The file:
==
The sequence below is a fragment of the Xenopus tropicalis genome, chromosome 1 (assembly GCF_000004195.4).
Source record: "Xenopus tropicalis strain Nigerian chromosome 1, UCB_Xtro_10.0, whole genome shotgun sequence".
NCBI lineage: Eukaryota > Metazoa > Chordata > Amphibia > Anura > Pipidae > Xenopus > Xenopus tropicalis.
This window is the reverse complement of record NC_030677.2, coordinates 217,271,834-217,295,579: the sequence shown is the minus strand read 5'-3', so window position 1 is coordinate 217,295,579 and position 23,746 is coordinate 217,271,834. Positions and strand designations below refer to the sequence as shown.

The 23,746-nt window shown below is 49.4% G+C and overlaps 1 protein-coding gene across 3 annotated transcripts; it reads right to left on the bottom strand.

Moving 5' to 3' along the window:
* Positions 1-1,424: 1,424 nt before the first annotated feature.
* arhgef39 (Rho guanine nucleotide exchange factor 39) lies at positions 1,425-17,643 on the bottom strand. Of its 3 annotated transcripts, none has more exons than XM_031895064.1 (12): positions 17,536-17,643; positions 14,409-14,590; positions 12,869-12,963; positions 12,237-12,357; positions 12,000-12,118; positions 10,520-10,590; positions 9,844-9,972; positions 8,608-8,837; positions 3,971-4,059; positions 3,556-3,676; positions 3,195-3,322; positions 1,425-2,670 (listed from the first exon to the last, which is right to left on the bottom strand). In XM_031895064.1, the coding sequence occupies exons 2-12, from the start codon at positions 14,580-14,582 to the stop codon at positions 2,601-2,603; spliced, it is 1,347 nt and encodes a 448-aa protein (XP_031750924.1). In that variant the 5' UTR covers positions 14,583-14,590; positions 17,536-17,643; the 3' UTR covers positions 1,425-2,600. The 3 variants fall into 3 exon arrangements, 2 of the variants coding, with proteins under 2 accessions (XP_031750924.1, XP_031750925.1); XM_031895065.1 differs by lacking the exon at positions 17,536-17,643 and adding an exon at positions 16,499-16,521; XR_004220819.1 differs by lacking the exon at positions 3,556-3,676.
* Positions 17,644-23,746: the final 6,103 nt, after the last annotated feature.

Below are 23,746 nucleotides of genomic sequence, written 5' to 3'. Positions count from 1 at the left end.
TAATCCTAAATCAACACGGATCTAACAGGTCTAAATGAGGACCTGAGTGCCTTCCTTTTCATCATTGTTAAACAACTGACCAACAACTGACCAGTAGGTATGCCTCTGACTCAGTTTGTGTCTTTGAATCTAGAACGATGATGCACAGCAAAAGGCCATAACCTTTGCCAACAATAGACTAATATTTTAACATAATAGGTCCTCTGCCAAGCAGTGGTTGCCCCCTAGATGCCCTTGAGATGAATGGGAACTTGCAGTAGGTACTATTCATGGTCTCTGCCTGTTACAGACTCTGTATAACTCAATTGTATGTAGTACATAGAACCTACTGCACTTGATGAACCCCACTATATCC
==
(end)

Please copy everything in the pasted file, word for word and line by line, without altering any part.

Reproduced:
The sequence below is a fragment of the Xenopus tropicalis genome, chromosome 1 (assembly GCF_000004195.4).
Source record: "Xenopus tropicalis strain Nigerian chromosome 1, UCB_Xtro_10.0, whole genome shotgun sequence".
NCBI lineage: Eukaryota > Metazoa > Chordata > Amphibia > Anura > Pipidae > Xenopus > Xenopus tropicalis.
This window is the reverse complement of record NC_030677.2, coordinates 217,271,834-217,295,579: the sequence shown is the minus strand read 5'-3', so window position 1 is coordinate 217,295,579 and position 23,746 is coordinate 217,271,834. Positions and strand designations below refer to the sequence as shown.

The 23,746-nt window shown below is 49.4% G+C and overlaps 1 protein-coding gene across 3 annotated transcripts; it reads right to left on the bottom strand.

Moving 5' to 3' along the window:
* Positions 1-1,424: 1,424 nt before the first annotated feature.
* arhgef39 (Rho guanine nucleotide exchange factor 39) lies at positions 1,425-17,643 on the bottom strand. Of its 3 annotated transcripts, none has more exons than XM_031895064.1 (12): positions 17,536-17,643; positions 14,409-14,590; positions 12,869-12,963; positions 12,237-12,357; positions 12,000-12,118; positions 10,520-10,590; positions 9,844-9,972; positions 8,608-8,837; positions 3,971-4,059; positions 3,556-3,676; positions 3,195-3,322; positions 1,425-2,670 (listed from the first exon to the last, which is right to left on the bottom strand). In XM_031895064.1, the coding sequence occupies exons 2-12, from the start codon at positions 14,580-14,582 to the stop codon at positions 2,601-2,603; spliced, it is 1,347 nt and encodes a 448-aa protein (XP_031750924.1). In that variant the 5' UTR covers positions 14,583-14,590; positions 17,536-17,643; the 3' UTR covers positions 1,425-2,600. The 3 variants fall into 3 exon arrangements, 2 of the variants coding, with proteins under 2 accessions (XP_031750924.1, XP_031750925.1); XM_031895065.1 differs by lacking the exon at positions 17,536-17,643 and adding an exon at positions 16,499-16,521; XR_004220819.1 differs by lacking the exon at positions 3,556-3,676.
* Positions 17,644-23,746: the final 6,103 nt, after the last annotated feature.

Below are 23,746 nucleotides of genomic sequence, written 5' to 3'. Positions count from 1 at the left end.
TAATCCTAAATCAACACGGATCTAACAGGTCTAAATGAGGACCTGAGTGCCTTCCTTTTCATCATTGTTAAACAACTGACCAACAACTGACCAGTAGGTATGCCTCTGACTCAGTTTGTGTCTTTGAATCTAGAACGATGATGCACAGCAAAAGGCCATAACCTTTGCCAACAATAGACTAATATTTTAACATAATAGGTCCTCTGCCAAGCAGTGGTTGCCCCCTAGATGCCCTTGAGATGAATGGGAACTTGCAGTAGGTACTATTCATGGTCTCTGCCTGTTACAGACTCTGTATAACTCAATTGTATGTAGTACATAGAACCTACTGCACTTGATGAACCCCACTATATCC